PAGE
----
Deep Learning on GPUs: Successes and Promises

By Sparsh Mittal

August 27, 2019

The rise of deep-learning (DL) has been fueled by the improvements in accelerators. Accelerators allow DL models to crunch a large amount of data, which is vital for them to achieve high accuracy. In fact, AlexNet, the famous winner of the ILSVRC 2012 competition, was trained on GPUs. GPU continues to remain the most widely used accelerator for DL applications, due to several of its features, such as high performance, continued improvements in its architecture and software-stack, ease of programming using high-level languages such as CUDA and availability of GPUs in cloud.

“Accelerating DL models” is chasing a moving target

As DL models are becoming more pervasive and accurate, their compute and memory requirements are growing tremendously. For example, training a deep neural network (DNN) takes a large amount of time, e.g., 100-epoch training of ResNet-50 on ImageNet dataset on one M40 GPU requires 14 days. Similarly, during inference, meeting the latency targets while achieving high data-reuse and throughput is a major challenge.

Extracting last bit of performance from GPU

While treating GPU as a black box is a convenient abstraction of DL researchers, even simple architectural optimizations can boost the performance of GPU significantly. For example, since the input-data to DNN remains unchanged, it can be stored in the constant cache. The weights can be loaded in shared memory to avoid incurring the penalty of accessing global memory. Also, partial sums can be stored in the register file to achieve efficient accumulation.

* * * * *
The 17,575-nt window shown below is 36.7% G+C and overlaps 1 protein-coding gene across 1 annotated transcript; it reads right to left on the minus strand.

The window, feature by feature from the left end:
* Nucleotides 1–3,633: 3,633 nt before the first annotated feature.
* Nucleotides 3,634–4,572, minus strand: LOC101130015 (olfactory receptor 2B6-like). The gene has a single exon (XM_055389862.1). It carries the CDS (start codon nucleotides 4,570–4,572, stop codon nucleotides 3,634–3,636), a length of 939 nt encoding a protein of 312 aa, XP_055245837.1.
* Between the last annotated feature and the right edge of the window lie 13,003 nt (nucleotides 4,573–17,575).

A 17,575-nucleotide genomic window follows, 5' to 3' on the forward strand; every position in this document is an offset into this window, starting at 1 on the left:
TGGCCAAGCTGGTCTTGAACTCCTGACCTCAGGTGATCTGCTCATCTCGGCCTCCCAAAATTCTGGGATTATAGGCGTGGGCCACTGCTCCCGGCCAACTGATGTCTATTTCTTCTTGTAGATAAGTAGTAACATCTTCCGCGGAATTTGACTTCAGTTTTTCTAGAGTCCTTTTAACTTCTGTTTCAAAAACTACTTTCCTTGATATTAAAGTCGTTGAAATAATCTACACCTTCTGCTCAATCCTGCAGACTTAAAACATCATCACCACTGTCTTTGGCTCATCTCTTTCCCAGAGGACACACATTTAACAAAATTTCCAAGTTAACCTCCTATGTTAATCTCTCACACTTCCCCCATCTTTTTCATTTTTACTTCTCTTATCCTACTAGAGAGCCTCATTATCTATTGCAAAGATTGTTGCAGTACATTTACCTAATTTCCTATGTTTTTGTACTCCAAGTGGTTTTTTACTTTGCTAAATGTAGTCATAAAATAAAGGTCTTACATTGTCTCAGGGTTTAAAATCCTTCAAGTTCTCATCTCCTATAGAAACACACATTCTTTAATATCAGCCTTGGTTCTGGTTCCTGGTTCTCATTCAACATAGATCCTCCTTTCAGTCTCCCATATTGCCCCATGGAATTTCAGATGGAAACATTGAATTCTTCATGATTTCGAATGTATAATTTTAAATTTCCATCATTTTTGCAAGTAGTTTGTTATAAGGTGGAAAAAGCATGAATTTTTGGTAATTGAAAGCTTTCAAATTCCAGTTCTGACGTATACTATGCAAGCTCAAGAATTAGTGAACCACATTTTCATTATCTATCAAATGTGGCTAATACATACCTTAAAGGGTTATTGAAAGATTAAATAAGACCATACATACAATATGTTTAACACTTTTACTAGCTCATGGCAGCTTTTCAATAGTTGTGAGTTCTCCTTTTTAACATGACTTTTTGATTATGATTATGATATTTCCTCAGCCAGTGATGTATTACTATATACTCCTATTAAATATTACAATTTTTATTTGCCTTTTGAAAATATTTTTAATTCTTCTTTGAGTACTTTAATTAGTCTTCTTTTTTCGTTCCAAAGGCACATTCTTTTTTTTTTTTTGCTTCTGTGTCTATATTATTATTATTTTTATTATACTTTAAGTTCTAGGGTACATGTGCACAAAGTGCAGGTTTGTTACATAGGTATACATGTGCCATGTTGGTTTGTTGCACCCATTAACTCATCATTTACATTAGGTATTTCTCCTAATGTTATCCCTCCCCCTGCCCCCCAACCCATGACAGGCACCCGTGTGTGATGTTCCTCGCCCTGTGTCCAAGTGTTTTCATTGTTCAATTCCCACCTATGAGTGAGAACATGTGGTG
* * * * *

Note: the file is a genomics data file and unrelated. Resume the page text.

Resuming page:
In fact, architecture-oblivious techniques run the risk of losing their theoretical benefits. For example, although weight pruning is expected to increase performance by virtue of reducing the model size of a DNN, on GPUs, pruning actually harms the performance of DNNs. This is because weight pruning makes the DNN sparse, which requires sparse matrix-multiplication (MM). However, optimizations such as memory-coalescing and matrix tiling cannot be performed on sparse MM. To address this inefficiency, researchers suggest doing “node pruning,” and not “weight pruning” on GPU.

Node pruning does not make the network sparse, and although it brings a smaller reduction in model size than weight pruning, it achieves higher throughput by more effectively utilizing the massive resources of GPUs.

Similarly, optimizing data-layouts, batching, and data-reuse is important to get high performance. Also, since convolution can be performed in multiple ways such as FFT, Winograd, lowering (matrix-multiplication) or direct convolution, the choice of the right strategy is essential. The recent survey paper I’ve written with Shraiysh Vaishay reviews many techniques for optimizing DL on GPUs.

Utilizing both CPU memory and GPU memory

DNN training requires a significant amount of memory, which may exceed the memory capacity of a single GPU. For example, training VGG-16 with a batch size of 256 requires 28GB memory, which is larger than the 12GB memory capacity of Titan X.